The development of PF582 by Pfenex has been on hold since 2018, after the company was handed back the full rights to the agent by former partner Hospira. Pfenex no longer lists this product (or any other biosimilar for that matter) on its pipeline. The drug had progressed through phase 1/2 studies, but has not advanced.

None of the other significant players in the biosimilar industry (including Pfizer, Sandoz, Mylan, Amgen, Celltrion, or Biocon) have publicly announced a ranibizumab biosimilar program at present.

United Kingdom to Save 75% on Annual Humira Spending

Since the October expiration of Abbvie’s EU patent, the potential Humirsavings seem to be truly mind-blowing. After implementing its contracts for adalimumab, the UK National Health Service (NHS) should save about three quarters of the $514 million (£400 million) it spends each year on this product alone.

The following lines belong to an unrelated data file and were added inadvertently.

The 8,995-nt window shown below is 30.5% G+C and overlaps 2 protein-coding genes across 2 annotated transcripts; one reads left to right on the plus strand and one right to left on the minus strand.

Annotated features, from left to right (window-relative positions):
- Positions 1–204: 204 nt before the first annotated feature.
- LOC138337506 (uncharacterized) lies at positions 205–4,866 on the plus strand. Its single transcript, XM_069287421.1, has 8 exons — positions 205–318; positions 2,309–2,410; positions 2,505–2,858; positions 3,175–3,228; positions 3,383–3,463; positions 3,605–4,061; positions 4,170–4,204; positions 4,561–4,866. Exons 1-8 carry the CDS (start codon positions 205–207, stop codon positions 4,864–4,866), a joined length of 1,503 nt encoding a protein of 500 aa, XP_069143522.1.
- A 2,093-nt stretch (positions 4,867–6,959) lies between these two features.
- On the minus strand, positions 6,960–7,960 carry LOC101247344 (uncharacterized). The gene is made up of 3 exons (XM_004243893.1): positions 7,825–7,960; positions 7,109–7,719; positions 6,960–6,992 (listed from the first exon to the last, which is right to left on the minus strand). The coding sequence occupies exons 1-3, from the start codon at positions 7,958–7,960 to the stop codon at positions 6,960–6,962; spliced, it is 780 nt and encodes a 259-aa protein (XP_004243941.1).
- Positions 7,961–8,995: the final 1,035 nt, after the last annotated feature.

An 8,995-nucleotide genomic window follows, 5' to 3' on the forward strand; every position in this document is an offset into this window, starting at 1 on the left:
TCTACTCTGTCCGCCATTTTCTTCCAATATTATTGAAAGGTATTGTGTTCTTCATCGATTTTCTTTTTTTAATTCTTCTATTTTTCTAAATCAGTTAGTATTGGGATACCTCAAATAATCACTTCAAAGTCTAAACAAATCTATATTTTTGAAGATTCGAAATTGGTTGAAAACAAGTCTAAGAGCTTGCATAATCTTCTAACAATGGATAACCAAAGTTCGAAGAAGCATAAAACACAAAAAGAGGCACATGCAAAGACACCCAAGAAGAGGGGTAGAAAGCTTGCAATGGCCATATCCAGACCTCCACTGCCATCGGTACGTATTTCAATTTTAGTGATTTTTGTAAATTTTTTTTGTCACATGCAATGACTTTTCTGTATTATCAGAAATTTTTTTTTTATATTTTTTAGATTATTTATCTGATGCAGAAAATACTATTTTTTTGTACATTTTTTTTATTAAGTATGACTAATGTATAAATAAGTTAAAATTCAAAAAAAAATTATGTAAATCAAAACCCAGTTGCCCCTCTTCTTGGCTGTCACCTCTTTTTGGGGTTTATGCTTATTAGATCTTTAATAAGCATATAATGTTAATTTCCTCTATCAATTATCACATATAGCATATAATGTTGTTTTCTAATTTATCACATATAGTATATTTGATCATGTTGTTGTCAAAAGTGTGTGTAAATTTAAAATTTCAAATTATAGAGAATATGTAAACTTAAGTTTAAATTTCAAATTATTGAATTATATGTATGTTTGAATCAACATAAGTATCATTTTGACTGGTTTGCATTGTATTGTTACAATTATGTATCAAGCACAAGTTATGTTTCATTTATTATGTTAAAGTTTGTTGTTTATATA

In a fixed-budgeted system like that in the UK, the real implications of these savings become clear. According to the NHS, this additional $385 million (£300 million) will enable it to pay for 11,700 community care nurses or 19,800 treatments in patients with breast cancer.

And to earn these Humira SavingsHumira savings, the NHS does not exclude using the originator product Humira. It has signed contracts (with large price cuts) with Abbvie, as well as with biosimilar manufacturers Amgen, Biogen, Mylan and its partner Fujifilm Kyowa Kirin, and Sandoz.